TUPPER LAKE — One last public discussion pushed for answers, as this community decides whether or not to build a fire/police station.
It was the final forum before a referendum vote slated for Village of Tupper Lake residents May 7, seeking to bond $3.2 million for a new emergency services building at a cost not to exceed $4.5 million.
Project manager Sean Foran of Heuber-Breuer Construction said $1.3 million in grants from federal and state sources hinges on voter approval of the bond.
And further grant funding may be acquired, he told about 55 people gathered in Tupper Lake for the recent evening session, if the referendum shows widespread support for the project.
The $3.2 million bond bears a 2 percent interest rate spread out over 30 years.
And if the the bond referendum passes but grant funds fall through — a scenario Foran said is highly unlikely — then the project would not move forward.
“If we don’t get the money, there is no project. You’re not committed to anything,” he said.
People asked aloud if Tupper Lakers could afford a new station.
“Why not wait until the tax base is stronger to build?” local businessman Peter Day asked, arguing higher assessments in a larger tax base would lower the annual bond cost.
Municipal bond rates are at an all-time low, Foran responded.
And they aren’t going down.
“The current rate hasn’t been this low since before Lyndon Baines Johnson was president,” the project manager advised.
Increased competition among contractors is driving cost savings, even though this project is bound by state law to adhere to the prevailing wage schedule.
If the community waits, the cost would increase about $500,000 in one year, Foran said.
“With school, county, village and town (taxes going up), taxes are not sustainable,” Day said. “Everything you say is fine and good, but you still have to pay for it.”
Tupper Lake Police Chief Eric Proulx said in an interview that the police and fire personnel here have “terrible” and “dirty” working conditions.
“And these are our first responders?”
He said a new multi-purpose station was first proposed in 1994.
“Here we are, 20 years later, spending more money. I am a local taxpayer, and I live in the village,” Proulx said.
“My ‘yes’ vote is as a taxpayer, not as a cop or a fireman, realizing that this community needs a public safety building.”
The new facility would be large enough to cover services for proposed development of 600-plus units at the Adirondack Club and Resort, Foran said.
The Emergency Services project is ripe for critical federal dollars because it is a shared services building, Foran said.
“Police inclusion is the driving force behind much of the grant money,” he said.
“This includes a lot of funding from DOJ (Department of Justice) for commingled emergency services.”
Tupper Lake is a critical point for intercepting drug traffic between the Canadian border and New York City, Foran said.
“Tupper Lake is a ‘poster child’ for DOJ grants. This is like shooting fish in a barrel because of your unique need (both location and economic). The better this is supported (at the referendum), the more money is available.”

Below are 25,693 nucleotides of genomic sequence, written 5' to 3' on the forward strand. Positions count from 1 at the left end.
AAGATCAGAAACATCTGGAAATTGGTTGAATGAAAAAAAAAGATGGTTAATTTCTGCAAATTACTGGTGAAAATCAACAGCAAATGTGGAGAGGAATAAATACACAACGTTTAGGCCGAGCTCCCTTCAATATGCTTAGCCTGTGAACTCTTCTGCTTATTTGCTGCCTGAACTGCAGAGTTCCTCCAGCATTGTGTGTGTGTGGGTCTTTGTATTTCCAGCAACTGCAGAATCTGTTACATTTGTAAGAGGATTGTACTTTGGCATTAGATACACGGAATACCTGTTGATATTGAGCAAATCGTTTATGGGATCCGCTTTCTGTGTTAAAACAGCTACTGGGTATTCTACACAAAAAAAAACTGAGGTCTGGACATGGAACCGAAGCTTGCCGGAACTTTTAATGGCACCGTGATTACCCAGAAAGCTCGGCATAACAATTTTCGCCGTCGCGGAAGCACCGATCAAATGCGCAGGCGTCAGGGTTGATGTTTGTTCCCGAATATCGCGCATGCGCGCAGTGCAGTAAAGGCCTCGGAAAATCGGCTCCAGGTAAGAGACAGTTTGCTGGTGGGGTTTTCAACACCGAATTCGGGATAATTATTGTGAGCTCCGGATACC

BUILDING IN DESIGN
A feasibility study completed a year ago looked at 15 different sites and settled on 2 acres on Santa Clara Avenue.
Foran said the feasibility data is what convinced federal agencies to support the project.
The 14,500-square-foot building is priced at $210 per square foot.
It would have a flat roof and a large, shared training room and would be built to Essential Services Building Codes as mandated by New York state in 2005.
The final design would come after voter approval, with construction to begin in August.
Grant funds would be awarded likely by mid July, Foran said.
Tupper Lake Village taxpayers with real property assessed at $100,000 would pay $34 per year.
For taxpayers with $50,000 assessed value, the cost would be $17 per year.
NONE DISPUTED NEED
Town of Tupper Lake taxpayers in the Tupper Lake Fire Protection District would see an increase in yearly taxes of $18 to $22 per $100,000 real property, Foran said.
But because the village manages fire and police departments, town voters cannot weigh in.
“What would happen if the Town of Tupper Lake ever decided not to share in the village fire contract?” Day asked.
Foran said, in his experience, fire contracts between towns and the villages inside them are renewed routinely.
“There’s not a town in New York state that doesn’t have fire protection,” Foran said.
And the Tupper Lake Volunteer Fire Department draws its team of firefighters from both village and town residents.
“Shouldn’t you have that figured out between the town and the village before we go to referendum?” Day asked.
“In a perfect world, we would have a long-term agreement (between the town and village),” Foran said.
No one in the room debated the need for new fire and police quarters.
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TUPPER LAKE REFERENDUM
From noon to 9 p.m. Tuesday, May 7, voters will weigh in on whether the village should borrow $3.2 million for an emergency services building.
The vote will take place in the basement of the Goff-Nelson Memorial Library at 41 Lake Street.